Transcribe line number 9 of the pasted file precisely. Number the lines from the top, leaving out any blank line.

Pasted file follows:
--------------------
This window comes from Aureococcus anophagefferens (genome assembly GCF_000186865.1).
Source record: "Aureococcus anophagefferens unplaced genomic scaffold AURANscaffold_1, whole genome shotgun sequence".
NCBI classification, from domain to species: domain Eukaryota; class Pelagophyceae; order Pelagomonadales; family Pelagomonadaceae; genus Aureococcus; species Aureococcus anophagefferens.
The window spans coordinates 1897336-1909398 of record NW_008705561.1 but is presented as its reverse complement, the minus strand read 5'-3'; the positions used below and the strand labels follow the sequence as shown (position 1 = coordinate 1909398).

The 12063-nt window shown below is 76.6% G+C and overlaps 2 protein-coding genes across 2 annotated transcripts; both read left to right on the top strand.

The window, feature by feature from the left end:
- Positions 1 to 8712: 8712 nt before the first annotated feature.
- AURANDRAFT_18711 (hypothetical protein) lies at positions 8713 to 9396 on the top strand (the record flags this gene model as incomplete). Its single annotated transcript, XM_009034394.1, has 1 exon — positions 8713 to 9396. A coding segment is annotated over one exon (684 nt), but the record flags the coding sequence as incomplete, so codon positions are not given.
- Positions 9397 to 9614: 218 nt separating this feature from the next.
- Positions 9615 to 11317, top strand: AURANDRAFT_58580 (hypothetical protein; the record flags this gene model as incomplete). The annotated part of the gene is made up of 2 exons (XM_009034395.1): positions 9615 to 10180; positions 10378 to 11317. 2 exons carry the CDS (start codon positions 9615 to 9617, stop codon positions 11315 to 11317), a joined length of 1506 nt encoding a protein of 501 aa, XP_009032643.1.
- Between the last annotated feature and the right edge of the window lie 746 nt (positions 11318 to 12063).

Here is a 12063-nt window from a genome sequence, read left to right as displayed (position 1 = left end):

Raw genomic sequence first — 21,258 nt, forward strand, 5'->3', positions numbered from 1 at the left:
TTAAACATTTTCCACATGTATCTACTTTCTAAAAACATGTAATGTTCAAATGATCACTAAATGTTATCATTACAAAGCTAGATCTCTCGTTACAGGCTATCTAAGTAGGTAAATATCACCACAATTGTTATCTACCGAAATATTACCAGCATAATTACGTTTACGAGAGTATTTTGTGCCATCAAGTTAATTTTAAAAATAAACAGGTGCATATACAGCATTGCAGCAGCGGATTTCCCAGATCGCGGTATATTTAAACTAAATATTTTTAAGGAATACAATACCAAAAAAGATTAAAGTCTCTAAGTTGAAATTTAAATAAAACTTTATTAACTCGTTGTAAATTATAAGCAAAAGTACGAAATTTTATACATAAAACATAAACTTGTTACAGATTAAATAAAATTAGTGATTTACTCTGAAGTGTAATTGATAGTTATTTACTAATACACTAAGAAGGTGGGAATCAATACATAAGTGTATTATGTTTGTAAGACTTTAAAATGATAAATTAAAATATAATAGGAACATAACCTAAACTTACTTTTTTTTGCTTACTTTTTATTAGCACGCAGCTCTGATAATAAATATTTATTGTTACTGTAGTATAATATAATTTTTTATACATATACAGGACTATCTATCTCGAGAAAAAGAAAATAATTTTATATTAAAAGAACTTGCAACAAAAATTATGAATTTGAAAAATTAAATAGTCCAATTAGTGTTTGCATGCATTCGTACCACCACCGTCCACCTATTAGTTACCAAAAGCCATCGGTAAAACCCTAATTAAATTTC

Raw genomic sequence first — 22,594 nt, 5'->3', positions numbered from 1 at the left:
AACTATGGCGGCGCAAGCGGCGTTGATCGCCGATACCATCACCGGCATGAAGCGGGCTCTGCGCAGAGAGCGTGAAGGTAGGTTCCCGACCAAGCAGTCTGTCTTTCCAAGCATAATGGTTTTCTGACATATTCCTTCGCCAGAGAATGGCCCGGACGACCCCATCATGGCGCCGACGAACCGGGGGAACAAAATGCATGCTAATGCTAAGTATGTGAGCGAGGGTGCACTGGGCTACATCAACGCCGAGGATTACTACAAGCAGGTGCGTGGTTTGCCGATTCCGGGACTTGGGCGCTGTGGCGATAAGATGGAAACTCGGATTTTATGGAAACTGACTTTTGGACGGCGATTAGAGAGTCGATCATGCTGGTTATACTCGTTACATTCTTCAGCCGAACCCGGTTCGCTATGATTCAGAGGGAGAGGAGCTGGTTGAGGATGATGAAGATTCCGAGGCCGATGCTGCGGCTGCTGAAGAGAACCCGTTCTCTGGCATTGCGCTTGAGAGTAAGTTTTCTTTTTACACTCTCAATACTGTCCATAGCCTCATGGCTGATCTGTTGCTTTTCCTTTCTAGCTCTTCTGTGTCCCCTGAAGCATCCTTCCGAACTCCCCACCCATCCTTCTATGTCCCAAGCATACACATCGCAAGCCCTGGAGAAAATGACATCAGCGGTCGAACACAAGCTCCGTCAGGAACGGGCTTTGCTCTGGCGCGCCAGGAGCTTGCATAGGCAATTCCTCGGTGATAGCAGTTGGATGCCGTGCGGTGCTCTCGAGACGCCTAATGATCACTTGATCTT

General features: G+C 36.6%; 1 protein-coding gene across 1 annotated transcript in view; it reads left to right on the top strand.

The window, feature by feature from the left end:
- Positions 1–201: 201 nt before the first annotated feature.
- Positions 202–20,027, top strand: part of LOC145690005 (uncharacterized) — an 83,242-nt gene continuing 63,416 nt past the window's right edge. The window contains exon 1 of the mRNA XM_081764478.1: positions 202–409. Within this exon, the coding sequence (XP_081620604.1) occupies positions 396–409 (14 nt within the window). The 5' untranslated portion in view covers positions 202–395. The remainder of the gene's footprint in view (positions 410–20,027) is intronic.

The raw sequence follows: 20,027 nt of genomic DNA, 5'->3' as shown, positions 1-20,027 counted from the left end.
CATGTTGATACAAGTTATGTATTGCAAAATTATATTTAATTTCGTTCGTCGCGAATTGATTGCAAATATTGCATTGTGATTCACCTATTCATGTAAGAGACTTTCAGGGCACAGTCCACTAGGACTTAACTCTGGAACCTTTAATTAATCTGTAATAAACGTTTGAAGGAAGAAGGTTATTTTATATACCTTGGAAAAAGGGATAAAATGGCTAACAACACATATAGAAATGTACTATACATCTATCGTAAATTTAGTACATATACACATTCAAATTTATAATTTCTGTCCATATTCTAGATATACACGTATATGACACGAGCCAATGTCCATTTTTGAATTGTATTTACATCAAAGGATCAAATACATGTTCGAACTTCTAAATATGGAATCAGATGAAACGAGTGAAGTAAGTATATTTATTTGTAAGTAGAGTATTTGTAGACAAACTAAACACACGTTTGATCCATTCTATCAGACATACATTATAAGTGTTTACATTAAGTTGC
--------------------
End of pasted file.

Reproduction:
- Positions 9397 to 9614: 218 nt separating this feature from the next.